The size of the 10 Iranian missiles used on Al Asad Air Base in Iraq during the Jan. 8 airstrike is to blame for the increased number of service members diagnosed with traumatic brain injuries (TBI), a Pentagon official told reporters Monday.
"The magnitude or size of the munition certainly creates a different exposure for the service members who are in the area of the blast" as compared to the small munitions used against U.S. forces in the past, Air Force Brig. Gen. Paul Friedrichs, Joint Staff Surgeon, said at Monday's briefing.
The official count for those diagnosed with mild TBI or concussion-like symptoms from the attack currently sits at 110 service members; one additional case was announced last week. And while most have returned to active duty, 25 have been transported to the U.S. for more treatment, according to a Feb. 21 news release.
Pentagon officials initially reported that there were no injuries stemming from Iran's retaliatory attack for the Jan. 3 U.S. airstrike that killed Iranian Quds Force commander Maj. Gen. Qasem Soleimani.
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"In this case, when they went through, they identified that no one had any acute injuries. No one lost a leg, no one lost an eye, no one lost a limb, which was remarkable given the strength of these munitions," Friedrichs said. "The larger the munition, the larger the blast that's created, the more effect there will be on the human body."
The incident received further public criticism when President Donald Trump referred to the troops' TBI injuries as "headaches" and as the number of diagnoses rapidly climbed in the following weeks.
TBI's symptoms, which can range from dizziness, irritability, headaches and nausea to memory and balance problems, usually go away in about 30 days with therapy and rest. Friedrichs said the service members whose conditions hadn't improved in that time frame would be sent home for more treatment.
He touted advancements in the Defense Department's TBI evaluation process, called the Military Acute Concussion Evaluation 2 (MACE 2), which is automatically activated when a service member has been exposed to multiple blasts or comes within 50 meters of a blast, among other situations.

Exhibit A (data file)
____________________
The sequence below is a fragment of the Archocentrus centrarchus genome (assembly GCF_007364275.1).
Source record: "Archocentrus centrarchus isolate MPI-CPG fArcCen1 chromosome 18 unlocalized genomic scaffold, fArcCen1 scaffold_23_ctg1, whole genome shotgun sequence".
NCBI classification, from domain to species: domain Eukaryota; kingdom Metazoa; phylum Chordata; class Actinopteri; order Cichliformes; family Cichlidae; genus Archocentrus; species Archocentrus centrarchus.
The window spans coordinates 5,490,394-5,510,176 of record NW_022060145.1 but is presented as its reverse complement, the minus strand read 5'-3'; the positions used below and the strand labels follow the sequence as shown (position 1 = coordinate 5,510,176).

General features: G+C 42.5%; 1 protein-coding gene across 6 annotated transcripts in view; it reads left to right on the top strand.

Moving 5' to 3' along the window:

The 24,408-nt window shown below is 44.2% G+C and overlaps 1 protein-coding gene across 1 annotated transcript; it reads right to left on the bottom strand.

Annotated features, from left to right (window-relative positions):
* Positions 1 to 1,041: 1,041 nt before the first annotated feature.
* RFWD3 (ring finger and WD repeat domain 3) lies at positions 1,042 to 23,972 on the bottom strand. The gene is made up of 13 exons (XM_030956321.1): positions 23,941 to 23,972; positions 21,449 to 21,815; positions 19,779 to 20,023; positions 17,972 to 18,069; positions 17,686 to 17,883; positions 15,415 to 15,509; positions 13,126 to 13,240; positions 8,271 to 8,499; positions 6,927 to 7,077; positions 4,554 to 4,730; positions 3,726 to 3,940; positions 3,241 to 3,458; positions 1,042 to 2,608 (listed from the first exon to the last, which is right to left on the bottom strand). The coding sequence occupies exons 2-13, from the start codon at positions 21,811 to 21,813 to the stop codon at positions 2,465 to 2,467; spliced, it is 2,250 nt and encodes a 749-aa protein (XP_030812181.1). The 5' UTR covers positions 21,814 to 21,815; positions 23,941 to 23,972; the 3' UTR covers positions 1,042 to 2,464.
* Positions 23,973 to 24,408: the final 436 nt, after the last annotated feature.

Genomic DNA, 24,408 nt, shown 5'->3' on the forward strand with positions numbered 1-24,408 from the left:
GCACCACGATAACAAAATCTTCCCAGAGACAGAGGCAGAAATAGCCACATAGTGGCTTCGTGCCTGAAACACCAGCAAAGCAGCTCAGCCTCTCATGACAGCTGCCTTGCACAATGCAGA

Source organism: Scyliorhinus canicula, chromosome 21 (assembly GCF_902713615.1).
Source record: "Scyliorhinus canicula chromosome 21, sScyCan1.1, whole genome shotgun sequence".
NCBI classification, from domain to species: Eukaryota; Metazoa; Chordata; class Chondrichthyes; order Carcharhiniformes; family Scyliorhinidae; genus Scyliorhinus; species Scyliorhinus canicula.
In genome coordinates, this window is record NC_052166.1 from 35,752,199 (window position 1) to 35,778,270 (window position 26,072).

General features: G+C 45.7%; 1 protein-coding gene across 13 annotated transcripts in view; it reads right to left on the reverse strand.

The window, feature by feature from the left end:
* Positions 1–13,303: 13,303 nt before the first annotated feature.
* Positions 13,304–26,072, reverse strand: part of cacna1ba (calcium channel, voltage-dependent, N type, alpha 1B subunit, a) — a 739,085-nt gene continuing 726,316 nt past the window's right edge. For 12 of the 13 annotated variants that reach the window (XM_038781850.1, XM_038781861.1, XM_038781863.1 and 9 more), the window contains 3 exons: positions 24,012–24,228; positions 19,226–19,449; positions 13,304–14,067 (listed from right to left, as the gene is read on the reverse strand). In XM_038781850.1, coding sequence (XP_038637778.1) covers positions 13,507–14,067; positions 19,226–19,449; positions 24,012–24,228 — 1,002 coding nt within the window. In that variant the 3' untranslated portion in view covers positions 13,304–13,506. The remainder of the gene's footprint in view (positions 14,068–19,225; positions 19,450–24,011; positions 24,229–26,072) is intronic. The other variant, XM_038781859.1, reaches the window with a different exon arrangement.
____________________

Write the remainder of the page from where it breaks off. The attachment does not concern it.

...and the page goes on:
Both those scenarios occurred during the Jan. 8 attack, triggering the mandatory evaluations.
"It was a real validation of the work over the last 15 years to change how we take care of people who develop traumatic brain injury," he said. "From a medical standpoint, the fact that exactly zero people on this base suffered an acute traumatic injury is extraordinary."
Friedrichs said that, while there are six people still undergoing TBI evaluation, he doubts there will be such drastic increases in the number of service members diagnosed with TBI as there were in the weeks following the Al Asad attack, when reports rose from zero troops impacted to the current count of 110.
"If you look at the bell curve, the biggest group was within the first three weeks and it's really tapered off since then," he said.
Pentagon officials said they have been meeting with lawmakers to answer their questions about the injuries. Friedrichs said specifics on whether the bunkers or other safety measures were adequate will be studied by the Defense and Veterans Brain Injury Center (DVBIC) for years to come.
In the meantime, this has proven to be a "big step forward" for the military medical community, he said.
"From a medical standpoint, I think, the most important lesson for anybody that should be drawn from this is we have developed the ability to screen, diagnose and treat people that's far superior to anything that we've had at any point in military medical history," he said. "And we used it, and every single person that we've identified is getting the treatment that they need."
-- Dorothy Mills-Gregg can be reached at firstname.lastname@example.org. Follow her on Twitter at @DMillsGregg.
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